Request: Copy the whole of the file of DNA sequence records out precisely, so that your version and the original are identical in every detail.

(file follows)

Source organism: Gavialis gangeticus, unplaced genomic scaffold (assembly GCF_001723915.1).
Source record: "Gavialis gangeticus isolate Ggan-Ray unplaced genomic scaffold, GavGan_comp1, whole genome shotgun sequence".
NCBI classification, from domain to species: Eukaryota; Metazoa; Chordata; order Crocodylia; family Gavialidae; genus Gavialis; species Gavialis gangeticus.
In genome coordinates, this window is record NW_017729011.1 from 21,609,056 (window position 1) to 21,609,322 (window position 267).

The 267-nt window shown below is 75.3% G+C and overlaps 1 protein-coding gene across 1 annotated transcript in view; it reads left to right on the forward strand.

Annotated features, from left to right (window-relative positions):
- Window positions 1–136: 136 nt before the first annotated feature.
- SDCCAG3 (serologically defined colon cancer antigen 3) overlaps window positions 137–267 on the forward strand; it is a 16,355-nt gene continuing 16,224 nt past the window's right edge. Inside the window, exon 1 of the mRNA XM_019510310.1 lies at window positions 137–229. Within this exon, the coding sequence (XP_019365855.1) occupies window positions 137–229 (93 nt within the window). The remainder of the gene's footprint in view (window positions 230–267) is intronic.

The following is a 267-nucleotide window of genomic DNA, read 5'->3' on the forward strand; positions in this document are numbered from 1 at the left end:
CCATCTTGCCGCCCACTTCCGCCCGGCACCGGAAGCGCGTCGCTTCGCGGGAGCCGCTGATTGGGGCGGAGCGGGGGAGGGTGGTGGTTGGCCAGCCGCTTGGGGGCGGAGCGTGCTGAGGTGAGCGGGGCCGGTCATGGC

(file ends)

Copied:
Source organism: Gavialis gangeticus, unplaced genomic scaffold (assembly GCF_001723915.1).
Source record: "Gavialis gangeticus isolate Ggan-Ray unplaced genomic scaffold, GavGan_comp1, whole genome shotgun sequence".
NCBI classification, from domain to species: Eukaryota; Metazoa; Chordata; order Crocodylia; family Gavialidae; genus Gavialis; species Gavialis gangeticus.
In genome coordinates, this window is record NW_017729011.1 from 21,609,056 (window position 1) to 21,609,322 (window position 267).

The 267-nt window shown below is 75.3% G+C and overlaps 1 protein-coding gene across 1 annotated transcript in view; it reads left to right on the forward strand.

Annotated features, from left to right (window-relative positions):
- Window positions 1–136: 136 nt before the first annotated feature.
- SDCCAG3 (serologically defined colon cancer antigen 3) overlaps window positions 137–267 on the forward strand; it is a 16,355-nt gene continuing 16,224 nt past the window's right edge. Inside the window, exon 1 of the mRNA XM_019510310.1 lies at window positions 137–229. Within this exon, the coding sequence (XP_019365855.1) occupies window positions 137–229 (93 nt within the window). The remainder of the gene's footprint in view (window positions 230–267) is intronic.

The following is a 267-nucleotide window of genomic DNA, read 5'->3' on the forward strand; positions in this document are numbered from 1 at the left end:
CCATCTTGCCGCCCACTTCCGCCCGGCACCGGAAGCGCGTCGCTTCGCGGGAGCCGCTGATTGGGGCGGAGCGGGGGAGGGTGGTGGTTGGCCAGCCGCTTGGGGGCGGAGCGTGCTGAGGTGAGCGGGGCCGGTCATGGC